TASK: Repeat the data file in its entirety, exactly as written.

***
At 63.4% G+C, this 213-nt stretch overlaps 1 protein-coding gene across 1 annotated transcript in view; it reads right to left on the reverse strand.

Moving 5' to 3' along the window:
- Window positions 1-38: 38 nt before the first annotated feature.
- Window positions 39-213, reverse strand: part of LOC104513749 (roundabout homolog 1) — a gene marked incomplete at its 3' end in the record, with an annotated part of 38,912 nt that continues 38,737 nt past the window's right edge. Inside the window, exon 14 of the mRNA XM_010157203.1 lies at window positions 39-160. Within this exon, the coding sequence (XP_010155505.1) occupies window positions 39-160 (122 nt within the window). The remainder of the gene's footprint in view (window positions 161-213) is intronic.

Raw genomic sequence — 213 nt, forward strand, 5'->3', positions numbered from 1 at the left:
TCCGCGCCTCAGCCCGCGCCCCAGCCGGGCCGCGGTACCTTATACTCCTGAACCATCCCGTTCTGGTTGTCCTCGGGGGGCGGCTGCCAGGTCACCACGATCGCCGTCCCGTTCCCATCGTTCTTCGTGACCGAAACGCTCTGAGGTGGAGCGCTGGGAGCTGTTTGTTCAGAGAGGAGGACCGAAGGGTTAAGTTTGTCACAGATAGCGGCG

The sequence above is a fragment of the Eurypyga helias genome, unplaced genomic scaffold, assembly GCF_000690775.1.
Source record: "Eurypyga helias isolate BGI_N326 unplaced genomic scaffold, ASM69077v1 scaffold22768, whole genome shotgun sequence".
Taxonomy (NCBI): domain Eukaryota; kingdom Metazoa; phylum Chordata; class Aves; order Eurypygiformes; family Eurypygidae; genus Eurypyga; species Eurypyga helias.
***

At 63.4% G+C, this 213-nt stretch overlaps 1 protein-coding gene across 1 annotated transcript in view; it reads right to left on the reverse strand.

Moving 5' to 3' along the window:
- Window positions 1-38: 38 nt before the first annotated feature.
- Window positions 39-213, reverse strand: part of LOC104513749 (roundabout homolog 1) — a gene marked incomplete at its 3' end in the record, with an annotated part of 38,912 nt that continues 38,737 nt past the window's right edge. Inside the window, exon 14 of the mRNA XM_010157203.1 lies at window positions 39-160. Within this exon, the coding sequence (XP_010155505.1) occupies window positions 39-160 (122 nt within the window). The remainder of the gene's footprint in view (window positions 161-213) is intronic.

Raw genomic sequence — 213 nt, forward strand, 5'->3', positions numbered from 1 at the left:
TCCGCGCCTCAGCCCGCGCCCCAGCCGGGCCGCGGTACCTTATACTCCTGAACCATCCCGTTCTGGTTGTCCTCGGGGGGCGGCTGCCAGGTCACCACGATCGCCGTCCCGTTCCCATCGTTCTTCGTGACCGAAACGCTCTGAGGTGGAGCGCTGGGAGCTGTTTGTTCAGAGAGGAGGACCGAAGGGTTAAGTTTGTCACAGATAGCGGCG

The sequence above is a fragment of the Eurypyga helias genome, unplaced genomic scaffold, assembly GCF_000690775.1.
Source record: "Eurypyga helias isolate BGI_N326 unplaced genomic scaffold, ASM69077v1 scaffold22768, whole genome shotgun sequence".
Taxonomy (NCBI): domain Eukaryota; kingdom Metazoa; phylum Chordata; class Aves; order Eurypygiformes; family Eurypygidae; genus Eurypyga; species Eurypyga helias.